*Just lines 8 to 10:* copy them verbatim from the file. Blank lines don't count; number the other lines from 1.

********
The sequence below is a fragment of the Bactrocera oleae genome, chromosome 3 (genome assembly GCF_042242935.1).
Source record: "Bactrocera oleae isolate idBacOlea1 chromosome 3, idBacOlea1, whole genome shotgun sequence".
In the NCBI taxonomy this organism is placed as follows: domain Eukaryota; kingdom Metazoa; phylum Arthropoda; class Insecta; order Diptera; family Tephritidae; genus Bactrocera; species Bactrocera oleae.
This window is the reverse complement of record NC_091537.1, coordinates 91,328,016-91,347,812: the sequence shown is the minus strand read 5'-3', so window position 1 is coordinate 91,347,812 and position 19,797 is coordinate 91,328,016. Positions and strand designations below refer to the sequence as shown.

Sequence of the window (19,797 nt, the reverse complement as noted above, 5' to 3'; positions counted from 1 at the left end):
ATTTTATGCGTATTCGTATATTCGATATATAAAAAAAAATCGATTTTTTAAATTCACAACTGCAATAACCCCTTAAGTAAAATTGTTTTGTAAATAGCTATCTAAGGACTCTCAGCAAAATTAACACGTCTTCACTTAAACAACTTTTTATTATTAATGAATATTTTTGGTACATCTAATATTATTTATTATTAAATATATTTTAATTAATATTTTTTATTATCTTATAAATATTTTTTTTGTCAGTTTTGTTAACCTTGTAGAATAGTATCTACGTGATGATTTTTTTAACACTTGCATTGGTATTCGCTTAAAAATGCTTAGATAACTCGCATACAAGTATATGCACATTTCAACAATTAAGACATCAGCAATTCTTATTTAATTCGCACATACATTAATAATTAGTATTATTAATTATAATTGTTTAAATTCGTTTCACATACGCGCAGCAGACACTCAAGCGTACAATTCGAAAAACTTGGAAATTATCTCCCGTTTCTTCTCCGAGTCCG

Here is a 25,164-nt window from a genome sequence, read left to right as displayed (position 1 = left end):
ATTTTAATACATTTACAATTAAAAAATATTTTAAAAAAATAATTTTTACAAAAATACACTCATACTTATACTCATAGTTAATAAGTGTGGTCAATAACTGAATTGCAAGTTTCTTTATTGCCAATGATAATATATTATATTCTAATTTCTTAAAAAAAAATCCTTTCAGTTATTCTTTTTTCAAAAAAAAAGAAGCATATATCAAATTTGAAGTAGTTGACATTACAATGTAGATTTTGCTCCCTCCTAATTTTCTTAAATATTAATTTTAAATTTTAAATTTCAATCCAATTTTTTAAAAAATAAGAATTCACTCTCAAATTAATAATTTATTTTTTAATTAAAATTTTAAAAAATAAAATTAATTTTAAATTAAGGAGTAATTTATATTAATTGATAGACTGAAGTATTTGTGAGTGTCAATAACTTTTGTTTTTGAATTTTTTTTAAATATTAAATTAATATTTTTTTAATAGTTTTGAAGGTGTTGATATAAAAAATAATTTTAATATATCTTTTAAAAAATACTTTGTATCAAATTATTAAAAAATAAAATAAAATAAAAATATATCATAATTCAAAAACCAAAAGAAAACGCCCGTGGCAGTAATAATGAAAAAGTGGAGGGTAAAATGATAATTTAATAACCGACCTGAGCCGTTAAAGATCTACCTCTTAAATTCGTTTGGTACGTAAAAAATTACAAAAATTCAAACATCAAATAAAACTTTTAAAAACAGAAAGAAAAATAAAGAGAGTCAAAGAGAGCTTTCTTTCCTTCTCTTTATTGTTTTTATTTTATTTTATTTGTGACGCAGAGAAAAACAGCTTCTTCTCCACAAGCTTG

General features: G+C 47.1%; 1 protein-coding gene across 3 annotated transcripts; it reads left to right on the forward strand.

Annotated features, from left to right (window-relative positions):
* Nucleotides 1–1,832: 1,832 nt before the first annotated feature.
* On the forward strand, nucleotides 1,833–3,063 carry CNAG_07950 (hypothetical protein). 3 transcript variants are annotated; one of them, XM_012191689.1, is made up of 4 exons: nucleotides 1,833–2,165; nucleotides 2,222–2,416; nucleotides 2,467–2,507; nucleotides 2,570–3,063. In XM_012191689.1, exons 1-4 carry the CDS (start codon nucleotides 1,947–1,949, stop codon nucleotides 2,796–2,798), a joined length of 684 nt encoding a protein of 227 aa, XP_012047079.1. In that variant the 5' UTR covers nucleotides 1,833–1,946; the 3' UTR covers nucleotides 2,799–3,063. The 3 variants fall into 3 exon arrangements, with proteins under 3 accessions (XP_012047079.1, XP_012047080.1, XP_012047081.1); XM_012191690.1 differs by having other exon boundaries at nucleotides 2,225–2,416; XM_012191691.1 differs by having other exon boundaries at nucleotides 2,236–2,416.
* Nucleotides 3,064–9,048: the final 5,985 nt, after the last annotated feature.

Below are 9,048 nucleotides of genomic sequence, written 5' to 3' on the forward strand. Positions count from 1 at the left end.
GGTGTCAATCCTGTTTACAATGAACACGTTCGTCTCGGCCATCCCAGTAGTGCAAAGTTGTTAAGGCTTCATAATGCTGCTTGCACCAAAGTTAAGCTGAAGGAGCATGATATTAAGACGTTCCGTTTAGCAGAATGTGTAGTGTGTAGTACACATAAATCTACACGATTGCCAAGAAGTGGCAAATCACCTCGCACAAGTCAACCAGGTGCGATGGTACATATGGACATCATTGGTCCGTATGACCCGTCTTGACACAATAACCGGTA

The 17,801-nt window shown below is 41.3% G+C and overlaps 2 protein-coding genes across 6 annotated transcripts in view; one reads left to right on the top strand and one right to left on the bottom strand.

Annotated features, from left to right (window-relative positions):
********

ATTTTAATACATTTACAATTAAAAAATATTTTAAAAAAATAATTTTTACAAAAATACACTCATACTTATACTCATAGTTAATAAGTGTGGTCAATAACTGAATTGCAAGTTTCTTTATTGCCAATGATAATATATTATATTCTAATTTCTTAAAAAAAAATCCTTTCAGTTATTCTTTTTTCAAAAAAAAAGAAGCATATATCAAATTTGAAGTAGTTGACATTACAATGTAGATTTTGCTCCCTCCTAATTTTCTTAAATATTAATTTTAAATTTTAAATTTCAATCCAATTTTTTAAAAAATAAGAATTCACTCTCAAATTAATAATTTATTTTTTAATTAAAATTTTAAAAAATAAAATTAATTTTAAATTAAGGAGTAATTTATATTAATTGATAGACTGAAGTATTTGTGAGTGTCAATAACTTTTGTTTTTGAATTTTTTTTAAATATTAAATTAATATTTTTTTAATAGTTTTGAAGGTGTTGATATAAAAAATAATTTTAATATATCTTTTAAAAAATACTTTGTATCAAATTATTAAAAAATAAAATAAAATAAAAATATATCATAATTCAAAAACCAAAAGAAAACGCCCGTGGCAGTAATAATGAAAAAGTGGAGGGTAAAATGATAATTTAATAACCGACCTGAGCCGTTAAAGATCTACCTCTTAAATTCGTTTGGTACGTAAAAAATTACAAAAATTCAAACATCAAATAAAACTTTTAAAAACAGAAAGAAAAATAAAGAGAGTCAAAGAGAGCTTTCTTTCCTTCTCTTTATTGTTTTTATTTTATTTTATTTGTGACGCAGAGAAAAACAGCTTCTTCTCCACAAGCTTG

General features: G+C 47.1%; 1 protein-coding gene across 3 annotated transcripts; it reads left to right on the forward strand.

Annotated features, from left to right (window-relative positions):